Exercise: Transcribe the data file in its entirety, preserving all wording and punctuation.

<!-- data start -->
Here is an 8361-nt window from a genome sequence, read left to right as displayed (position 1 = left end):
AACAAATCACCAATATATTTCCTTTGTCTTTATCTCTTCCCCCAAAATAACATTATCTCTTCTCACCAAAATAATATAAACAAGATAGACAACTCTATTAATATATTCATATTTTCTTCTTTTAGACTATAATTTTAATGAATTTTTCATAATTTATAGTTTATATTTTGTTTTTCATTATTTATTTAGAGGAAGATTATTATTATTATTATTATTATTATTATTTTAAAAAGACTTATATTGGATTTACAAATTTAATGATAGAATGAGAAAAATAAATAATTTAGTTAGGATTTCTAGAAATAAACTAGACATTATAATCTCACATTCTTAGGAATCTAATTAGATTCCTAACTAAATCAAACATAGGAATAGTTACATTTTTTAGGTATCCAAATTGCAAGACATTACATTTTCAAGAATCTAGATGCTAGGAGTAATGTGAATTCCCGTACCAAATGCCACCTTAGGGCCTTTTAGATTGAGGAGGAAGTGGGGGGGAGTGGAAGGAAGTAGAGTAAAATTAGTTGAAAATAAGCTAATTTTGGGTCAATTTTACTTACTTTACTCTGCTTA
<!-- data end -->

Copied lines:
Here is an 8361-nt window from a genome sequence, read left to right as displayed (position 1 = left end):
AACAAATCACCAATATATTTCCTTTGTCTTTATCTCTTCCCCCAAAATAACATTATCTCTTCTCACCAAAATAATATAAACAAGATAGACAACTCTATTAATATATTCATATTTTCTTCTTTTAGACTATAATTTTAATGAATTTTTCATAATTTATAGTTTATATTTTGTTTTTCATTATTTATTTAGAGGAAGATTATTATTATTATTATTATTATTATTATTTTAAAAAGACTTATATTGGATTTACAAATTTAATGATAGAATGAGAAAAATAAATAATTTAGTTAGGATTTCTAGAAATAAACTAGACATTATAATCTCACATTCTTAGGAATCTAATTAGATTCCTAACTAAATCAAACATAGGAATAGTTACATTTTTTAGGTATCCAAATTGCAAGACATTACATTTTCAAGAATCTAGATGCTAGGAGTAATGTGAATTCCCGTACCAAATGCCACCTTAGGGCCTTTTAGATTGAGGAGGAAGTGGGGGGGAGTGGAAGGAAGTAGAGTAAAATTAGTTGAAAATAAGCTAATTTTGGGTCAATTTTACTTACTTTACTCTGCTTA